EAST PEORIA — When Robert Prunty sees a wooden stump he wonders what type of animal he could carve into it.
Prunty, 65, of East Peoria said he has always been artistic and liked to draw as a youth.
“I just started carving after my mom passed away. I didn’t have a lot of money. I just bought some carving tools back in 2002,” Prunty said.
Prunty grew up in Metamora and graduated from Metamora High School. He lives on a lane along the Illinois River off of Route 26, but he has an East Peoria mailing address. He is retired now but worked at Caterpillar Inc., Unity Point Methodist Medical Center, OSF Saint Francis Medical Center and as a pastor.
Now, in his spare time, he carves wood.
“Because I could paint and draw, I figured I could put it into 3D,” he said.
First, Prunty said he “roughs it in with a chainsaw” and then uses an angle grinder that has a chainsaw blade on it he uses for some detail. For smaller detail, he uses roto tools and dye grinders.
For those who are not artistic, the concept of carving with a chainsaw an idea from one’s mind into a tree stump may seem impossible, but not for Prunty, who really had no formal art training except for a couple of classes at Illinois Central College.
“When I was in high school they didn’t even have art classes back in the ’60s. We did have art contests,” Prunty said, adding that he was runner up his junior year and the first-place winner his senior year with his Christmas scene paintings.
Prunty’s first carving was a pirate, which he modeled after Capt. Jack Sparrow, the popular character from the movie “Pirates of the Caribbean.”
“I didn’t really have many tools at the time. He took a long time. ... I used a sawzall and a drill and I had one roto-tool,” he said.
Over the years, Prunty has carved a variety of animals and nautical items, including alligators, eagles, dolphins, pelicans, turtles, bears, raccoons, wolves and pirates.
His favorite canvases are oak and walnut, which are hard woods.
Samples of Prunty’s work are all over Tazewell County and even in other states in peoples’ yards, homes and at businesses.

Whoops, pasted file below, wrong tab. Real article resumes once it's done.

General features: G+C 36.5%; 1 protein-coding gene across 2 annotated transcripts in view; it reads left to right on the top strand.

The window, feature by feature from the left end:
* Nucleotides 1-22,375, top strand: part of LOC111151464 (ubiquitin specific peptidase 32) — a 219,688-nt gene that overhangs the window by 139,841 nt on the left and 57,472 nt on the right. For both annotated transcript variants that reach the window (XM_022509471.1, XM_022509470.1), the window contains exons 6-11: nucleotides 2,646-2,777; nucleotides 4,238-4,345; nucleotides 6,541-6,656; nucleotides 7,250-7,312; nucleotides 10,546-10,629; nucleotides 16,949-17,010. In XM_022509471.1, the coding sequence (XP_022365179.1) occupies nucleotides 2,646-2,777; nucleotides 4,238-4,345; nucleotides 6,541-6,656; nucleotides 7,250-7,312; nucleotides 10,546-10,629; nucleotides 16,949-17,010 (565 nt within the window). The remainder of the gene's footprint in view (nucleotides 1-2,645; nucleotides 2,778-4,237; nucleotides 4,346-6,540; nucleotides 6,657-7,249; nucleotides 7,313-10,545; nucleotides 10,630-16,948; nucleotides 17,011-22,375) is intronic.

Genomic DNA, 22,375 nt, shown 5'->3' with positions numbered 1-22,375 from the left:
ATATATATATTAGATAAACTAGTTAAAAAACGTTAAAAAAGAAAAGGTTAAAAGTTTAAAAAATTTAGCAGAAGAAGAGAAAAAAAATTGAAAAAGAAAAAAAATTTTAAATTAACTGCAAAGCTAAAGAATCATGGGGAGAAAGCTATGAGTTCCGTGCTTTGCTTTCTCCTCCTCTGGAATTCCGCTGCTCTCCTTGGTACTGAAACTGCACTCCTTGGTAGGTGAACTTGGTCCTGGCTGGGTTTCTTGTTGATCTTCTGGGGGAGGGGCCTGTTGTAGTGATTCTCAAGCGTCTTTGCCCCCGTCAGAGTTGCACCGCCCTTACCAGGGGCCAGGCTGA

“Actually, down at the Dolphin Cove, there’s a giant pirate that I did out of a big red oak. I carved that one in December outside. I (almost) froze doing it,” Prunty said. “I don’t carve a whole lot in the winter.”
Prunty carved a 120-pound Yogi Bear for the Yogi Bear’s Jellystone Park in Goodfield.
For each foot carved, Prunty charges about $75.
“It’s all negotiable,” he laughed.
In addition to animals, Prunty has carved wooden signs, sports-related items and even a Coca-Cola bottle for a Washington couple. Roger Kramer of East Peoria has one of Prunty’s pieces in his yard — an 11-foot Illini Indian.
Although Prunty does a lot of wooden carvings for customers, his family also receives unique gifts from him.
Prunty said he did a Chicago Bear for his son-in-law and a wooden model of Brett Favre for his daughters, who are huge Green Bay Packers fans.
“My nephew (Jordan Schierer) got all-area Dallas football team, so I made him his own Heisman trophy out of a cherry wood,” Prunty said.
Wooden decorations adorn the inside and outside of the Prunty’s home. Robert lives with his wife, Michele, and their children. There is a rose, pelican and wolf in the family’s flower garden and a pirate that greets visitors out front.
The most challenging thing Prunty has carved, he said, was a 15-foot walnut bear carving. He had to carve it while standing on a step ladder.
While carving the Illini Indian, Prunty fell off a ladder onto his saw, but luckily it was not running.
The pirate at Dolphin Cove was also challenging, Prunty said, because of the detail on it, including a spy glass, treasure chest, anchor and ship’s wheel. Prunty estimated he spent 30 hours on the piece.
“A lot of people ask me how long they take but I don’t really time myself on them,” he said.
People have contacted Prunty and commissioned him to do work through word of mouth after they see his work somewhere. There are 11 of his carvings on his street alone.
Prunty does six to eight carvings each year, but he slows down in the winter. He said he will continue to do the carvings “as long as I feel good, and I actually feel pretty good at my old age.”
“It’s kind of fun because it’s artistic and creative,” he said. “It can be tiring at times.”
Prunty signs all of his work “RL Prunty” the date.
“Everybody I know knows I carve, so they call and say, ‘Hey, we’re taking down a tree. I’ve got more wood than I know what to do with,” he said.